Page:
How Pilates Can Help You to Get Visceral in Your Acting

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The word “visceral” is high praise when it comes to acting; it suggests the actor is doing work that is elemental and instinctual, and whose power and immediacy is undeniable. While it might be tempting to think that strong emotion is the key to achieving this, the reality is that great acting—and indeed visceral acting—is at least as much of a physical endeavor as it is a psychological one. So developing a precise understanding of the workings of the neuromuscular system is invaluable. Today, I’d like to talk about a discipline that can help deepen your acting and help you to hit that visceral sweet spot: Pilates.

Pilates is a form of exercise that focuses on the use of the powerhouse constellation of muscles in the abdomen, lower back, and hips. Interestingly, the word “visceral” comes from the Latin word viscera, which literally means the intestines, so we can think of visceral acting as gut-level acting. One of the things that makes acting gut-level is that these core muscles that are central to Pilates are involved in whatever you’re doing in your acting, to whatever degree is appropriate. Even if you’re in a moment when you are deliberately speaking quietly, you want these core muscles to be involved so the core of your person is engaged in whatever you are doing.

READ: An Acting Teacher’s Take on What the Alexander Technique Can Do for You

Of course, you don’t want to be thinking about your muscles while acting so you want a form of training that will promote the habitual use of these muscles in whatever you do, whether it’s acting, sitting at the computer, driving, cooking, or whatever you do in your life.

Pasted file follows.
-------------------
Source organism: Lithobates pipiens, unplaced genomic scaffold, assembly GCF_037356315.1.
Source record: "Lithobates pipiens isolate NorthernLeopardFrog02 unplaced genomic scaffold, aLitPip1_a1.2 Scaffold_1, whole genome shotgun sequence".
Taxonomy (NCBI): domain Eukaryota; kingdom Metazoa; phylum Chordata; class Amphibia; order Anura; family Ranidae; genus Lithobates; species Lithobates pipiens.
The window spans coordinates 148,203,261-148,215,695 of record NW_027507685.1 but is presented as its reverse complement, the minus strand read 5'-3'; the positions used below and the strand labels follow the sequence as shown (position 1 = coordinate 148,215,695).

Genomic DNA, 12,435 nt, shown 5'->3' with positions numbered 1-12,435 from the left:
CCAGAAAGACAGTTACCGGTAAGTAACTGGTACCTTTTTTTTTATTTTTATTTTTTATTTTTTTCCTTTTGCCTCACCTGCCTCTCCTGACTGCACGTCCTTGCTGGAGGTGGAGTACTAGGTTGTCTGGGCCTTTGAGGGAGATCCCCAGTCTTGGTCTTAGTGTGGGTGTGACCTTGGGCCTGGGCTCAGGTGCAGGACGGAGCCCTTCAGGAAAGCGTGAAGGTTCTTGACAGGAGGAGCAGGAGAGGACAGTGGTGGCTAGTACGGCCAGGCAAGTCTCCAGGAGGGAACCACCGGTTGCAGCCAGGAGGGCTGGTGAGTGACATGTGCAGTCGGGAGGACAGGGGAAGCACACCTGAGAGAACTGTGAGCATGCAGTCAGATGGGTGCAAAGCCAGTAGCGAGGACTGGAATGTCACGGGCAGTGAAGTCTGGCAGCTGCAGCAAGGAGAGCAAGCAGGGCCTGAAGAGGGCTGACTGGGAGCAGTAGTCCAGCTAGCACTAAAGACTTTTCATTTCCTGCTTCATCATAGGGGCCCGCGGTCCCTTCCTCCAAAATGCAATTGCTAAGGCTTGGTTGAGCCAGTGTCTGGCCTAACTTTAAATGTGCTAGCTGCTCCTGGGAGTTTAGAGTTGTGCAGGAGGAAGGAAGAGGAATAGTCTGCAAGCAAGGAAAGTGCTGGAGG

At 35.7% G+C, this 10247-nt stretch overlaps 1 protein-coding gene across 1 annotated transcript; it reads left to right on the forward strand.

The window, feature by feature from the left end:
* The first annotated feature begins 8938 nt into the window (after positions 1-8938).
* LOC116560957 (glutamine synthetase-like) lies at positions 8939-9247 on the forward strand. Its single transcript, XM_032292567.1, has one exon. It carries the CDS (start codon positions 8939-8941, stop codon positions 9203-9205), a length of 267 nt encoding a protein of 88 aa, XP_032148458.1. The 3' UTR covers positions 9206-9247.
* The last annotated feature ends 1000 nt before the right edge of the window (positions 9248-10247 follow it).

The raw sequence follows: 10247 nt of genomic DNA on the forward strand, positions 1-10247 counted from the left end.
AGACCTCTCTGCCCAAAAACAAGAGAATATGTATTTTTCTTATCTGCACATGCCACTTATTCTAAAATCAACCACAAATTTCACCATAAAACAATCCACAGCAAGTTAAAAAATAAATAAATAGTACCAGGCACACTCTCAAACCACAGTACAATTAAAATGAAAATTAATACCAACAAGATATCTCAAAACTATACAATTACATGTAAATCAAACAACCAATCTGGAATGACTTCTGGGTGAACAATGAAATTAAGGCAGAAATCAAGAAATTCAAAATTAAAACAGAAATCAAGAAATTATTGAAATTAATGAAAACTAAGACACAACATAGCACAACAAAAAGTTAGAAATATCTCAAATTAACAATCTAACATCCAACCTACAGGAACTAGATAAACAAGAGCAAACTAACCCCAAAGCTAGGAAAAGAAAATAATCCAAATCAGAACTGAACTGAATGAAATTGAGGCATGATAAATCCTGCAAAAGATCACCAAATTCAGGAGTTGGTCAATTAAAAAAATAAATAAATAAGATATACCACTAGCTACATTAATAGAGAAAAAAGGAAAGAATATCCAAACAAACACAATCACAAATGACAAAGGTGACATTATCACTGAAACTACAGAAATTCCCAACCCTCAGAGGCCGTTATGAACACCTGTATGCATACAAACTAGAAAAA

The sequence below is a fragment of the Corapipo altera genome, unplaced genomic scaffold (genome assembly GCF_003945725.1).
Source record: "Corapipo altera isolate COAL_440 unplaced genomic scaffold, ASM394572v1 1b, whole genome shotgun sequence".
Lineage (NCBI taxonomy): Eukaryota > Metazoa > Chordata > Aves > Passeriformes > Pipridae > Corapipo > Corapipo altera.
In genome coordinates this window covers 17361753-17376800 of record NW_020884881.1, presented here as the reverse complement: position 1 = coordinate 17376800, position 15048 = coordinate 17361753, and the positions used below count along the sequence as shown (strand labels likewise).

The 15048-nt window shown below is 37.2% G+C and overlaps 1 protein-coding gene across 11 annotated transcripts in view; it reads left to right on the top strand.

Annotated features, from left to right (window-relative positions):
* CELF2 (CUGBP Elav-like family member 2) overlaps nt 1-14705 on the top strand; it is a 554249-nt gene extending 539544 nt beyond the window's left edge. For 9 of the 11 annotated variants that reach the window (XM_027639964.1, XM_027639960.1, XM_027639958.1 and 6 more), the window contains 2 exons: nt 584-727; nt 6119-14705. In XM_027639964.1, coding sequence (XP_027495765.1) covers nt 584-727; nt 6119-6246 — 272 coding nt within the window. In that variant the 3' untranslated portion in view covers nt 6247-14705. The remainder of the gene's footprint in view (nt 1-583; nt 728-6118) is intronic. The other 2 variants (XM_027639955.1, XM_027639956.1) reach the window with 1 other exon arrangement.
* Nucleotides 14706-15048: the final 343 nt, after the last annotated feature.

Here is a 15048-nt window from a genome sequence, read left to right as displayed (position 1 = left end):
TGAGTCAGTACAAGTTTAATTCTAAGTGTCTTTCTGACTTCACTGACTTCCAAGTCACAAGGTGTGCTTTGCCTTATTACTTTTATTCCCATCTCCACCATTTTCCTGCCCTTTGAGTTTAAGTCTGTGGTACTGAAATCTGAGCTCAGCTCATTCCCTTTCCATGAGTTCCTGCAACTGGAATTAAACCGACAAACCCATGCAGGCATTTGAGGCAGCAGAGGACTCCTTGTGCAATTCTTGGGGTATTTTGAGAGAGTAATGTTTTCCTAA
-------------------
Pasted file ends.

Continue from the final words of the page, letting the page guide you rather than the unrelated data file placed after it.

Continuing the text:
Enter Pilates training! Pilates is all about learning to use these core muscles as stabilizing support for whatever kind of exercise you’re doing. The better you get at it and the more often you do it, the more likely you’ll be doing it in your acting instinctively, helping you to achieve visceral activation.

It’s important to learn basic Pilates technique properly. If you’re interested in doing this to enhance your acting work, you need to go do a couple of one-on-one sessions with a private coach, someone who can really teach you to do the fundamentals of the technique correctly. It will require that you shell out a little money, but it will be worth it over the long-term.

As surprising as it may be that this kind of physical training can help you deepen your acting and achieve visceral activation, it’s the absolute truth. Learning to act and respond from your core as opposed to merely from your extremities (face, arms, legs) will set you apart and make the various gatekeepers you encounter in this business sit up and take notice.

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The views expressed in this article are solely that of the individual(s) providing them,
and do not necessarily reflect the opinions of Backstage or its staff.

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Andrew Wood
Andrew Wood is a graduate of the MFA Directing program at the Yale School of Drama, and he has a Ph.D. from Stanford University in literature. In 2004, he founded his acting studio in San Francisco, and expanded it to Los Angeles in 2008.
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